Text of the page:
Rachel A. Harmon
- Professor of Law
- Director, Center for Criminal Justice
Rachel Harmon is a leader in the field of policing and its legal regulation. Her forthcoming casebook, “The Law of the Police” (Wolters Kluwer, 2021), will be the first to survey the full range of laws and legal doctrines that regulate police interactions with members of the public. Her scholarship on policing has appeared in the New York University, Michigan and Stanford law reviews, among others.
At UVA Law, she directs the Center for Criminal Justice, and teaches in the areas of criminal law and procedure, policing and civil rights. Harmon often advises nonprofit organizations and police departments on legal issues involving the police. She is currently associate reporter for the American Law Institute's project on policing, and in fall 2017, she served as a law enforcement expert for the "Independent Review of the 2017 Protest Events in Charlottesville, Virginia."
Harmon moved into academia in 2006 after spending eight years as a federal prosecutor in the U.S. Department of Justice, Civil Rights Division, Criminal Section, and the U.S. Attorney’s Office for the Eastern District of Virginia. As a trial attorney for the Department of Justice, she investigated and prosecuted hate crime cases and cases of excessive force and sexual violence by police officers and other government officials nationwide. Harmon attended Yale Law School after receiving two master’s degrees with distinction from the London School of Economics as a British Marshall Scholar. After law school, she clerked for Judge Guido Calabresi of the U.S. Court of Appeals for the Second Circuit and Justice Stephen Breyer of the U.S. Supreme Court.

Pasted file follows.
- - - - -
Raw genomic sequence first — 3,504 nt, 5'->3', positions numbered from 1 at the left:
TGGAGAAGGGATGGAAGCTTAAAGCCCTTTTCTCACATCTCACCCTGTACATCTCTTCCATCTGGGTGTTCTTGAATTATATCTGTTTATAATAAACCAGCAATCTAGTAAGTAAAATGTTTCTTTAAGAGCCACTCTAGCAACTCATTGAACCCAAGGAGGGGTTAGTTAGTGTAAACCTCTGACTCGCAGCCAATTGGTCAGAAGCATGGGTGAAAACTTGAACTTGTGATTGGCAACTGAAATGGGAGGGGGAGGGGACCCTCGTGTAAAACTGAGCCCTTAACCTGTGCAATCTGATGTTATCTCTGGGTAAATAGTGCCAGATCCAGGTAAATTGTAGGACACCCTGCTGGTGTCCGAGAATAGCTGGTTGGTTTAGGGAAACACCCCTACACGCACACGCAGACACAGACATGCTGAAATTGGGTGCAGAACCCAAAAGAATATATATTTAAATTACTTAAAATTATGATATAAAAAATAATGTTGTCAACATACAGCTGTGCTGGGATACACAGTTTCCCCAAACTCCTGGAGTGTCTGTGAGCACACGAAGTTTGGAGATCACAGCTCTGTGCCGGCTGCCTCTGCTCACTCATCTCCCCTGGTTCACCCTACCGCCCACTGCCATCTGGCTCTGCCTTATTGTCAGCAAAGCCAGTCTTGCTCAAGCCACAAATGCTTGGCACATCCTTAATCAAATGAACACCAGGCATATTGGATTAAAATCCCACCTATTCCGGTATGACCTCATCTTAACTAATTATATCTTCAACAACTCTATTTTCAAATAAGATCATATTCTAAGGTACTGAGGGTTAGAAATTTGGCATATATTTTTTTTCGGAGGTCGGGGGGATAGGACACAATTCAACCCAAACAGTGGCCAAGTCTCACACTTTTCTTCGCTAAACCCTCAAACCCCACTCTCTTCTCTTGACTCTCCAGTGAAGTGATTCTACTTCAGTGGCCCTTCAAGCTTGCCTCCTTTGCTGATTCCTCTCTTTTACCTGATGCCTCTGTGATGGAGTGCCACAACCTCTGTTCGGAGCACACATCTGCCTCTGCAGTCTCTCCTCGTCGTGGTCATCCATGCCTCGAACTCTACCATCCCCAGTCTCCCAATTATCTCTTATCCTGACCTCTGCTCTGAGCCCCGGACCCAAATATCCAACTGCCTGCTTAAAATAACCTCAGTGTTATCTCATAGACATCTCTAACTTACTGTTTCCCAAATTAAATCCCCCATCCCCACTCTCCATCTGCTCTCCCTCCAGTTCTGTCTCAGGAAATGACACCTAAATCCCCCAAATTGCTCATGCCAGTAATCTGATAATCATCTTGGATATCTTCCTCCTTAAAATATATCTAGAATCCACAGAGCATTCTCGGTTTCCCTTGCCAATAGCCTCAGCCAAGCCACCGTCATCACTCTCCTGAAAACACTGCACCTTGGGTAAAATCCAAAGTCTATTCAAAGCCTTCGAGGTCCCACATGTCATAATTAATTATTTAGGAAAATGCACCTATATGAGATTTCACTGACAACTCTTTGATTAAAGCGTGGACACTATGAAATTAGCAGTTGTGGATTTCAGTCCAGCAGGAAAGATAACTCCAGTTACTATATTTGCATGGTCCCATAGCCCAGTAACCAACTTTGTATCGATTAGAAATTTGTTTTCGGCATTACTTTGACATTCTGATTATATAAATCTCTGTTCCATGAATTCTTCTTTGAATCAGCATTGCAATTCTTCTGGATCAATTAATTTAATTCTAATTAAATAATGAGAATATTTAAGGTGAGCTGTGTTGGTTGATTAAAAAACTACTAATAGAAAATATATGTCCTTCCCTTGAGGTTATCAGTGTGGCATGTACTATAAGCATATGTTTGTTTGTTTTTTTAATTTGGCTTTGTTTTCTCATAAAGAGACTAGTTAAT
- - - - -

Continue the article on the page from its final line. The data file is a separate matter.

Scholarship Profile: Promoting Policing at Its Best (Virginia Journal 2012)
- J.D.Yale Law School1996
- M.Sc.London School of Economics1993
- M.Sc.London School of Economics1992
- B.S.Massachusetts Institute of Technology1990
The Law of the Police (casebook in progress).
“Proactive Policing and the Legacy of Terry” (with Andrew Manns), 15 Ohio St. J. Crim. L. 49 (2017).
“Evaluating and Improving Structural Reform in Police Departments,” 16 Criminology & Pub. Pol’y 617 (2017).
“Legal Remedies for Police Misconduct,” in Erik Luna, ed., 2 Reforming Criminal Justice: Policing 27 (Academy for Justice, 2017).
"Reconsidering Criminal Procedure: Teaching the Law of the Police," 60 St. Louis U. L. J. 391 (2016).
"Legal Control of the Police," in 6 Encyclopedia of Criminology and Criminal Justice 2898 (Gerben Bruinsma & David Weisburd eds., 2014).
"Promoting Civil Rights Through Proactive Policing Reform," 62 Stan. L. Rev. 1 (2009).
No courses were found for this instructor.
The Supreme Court and Criminal Law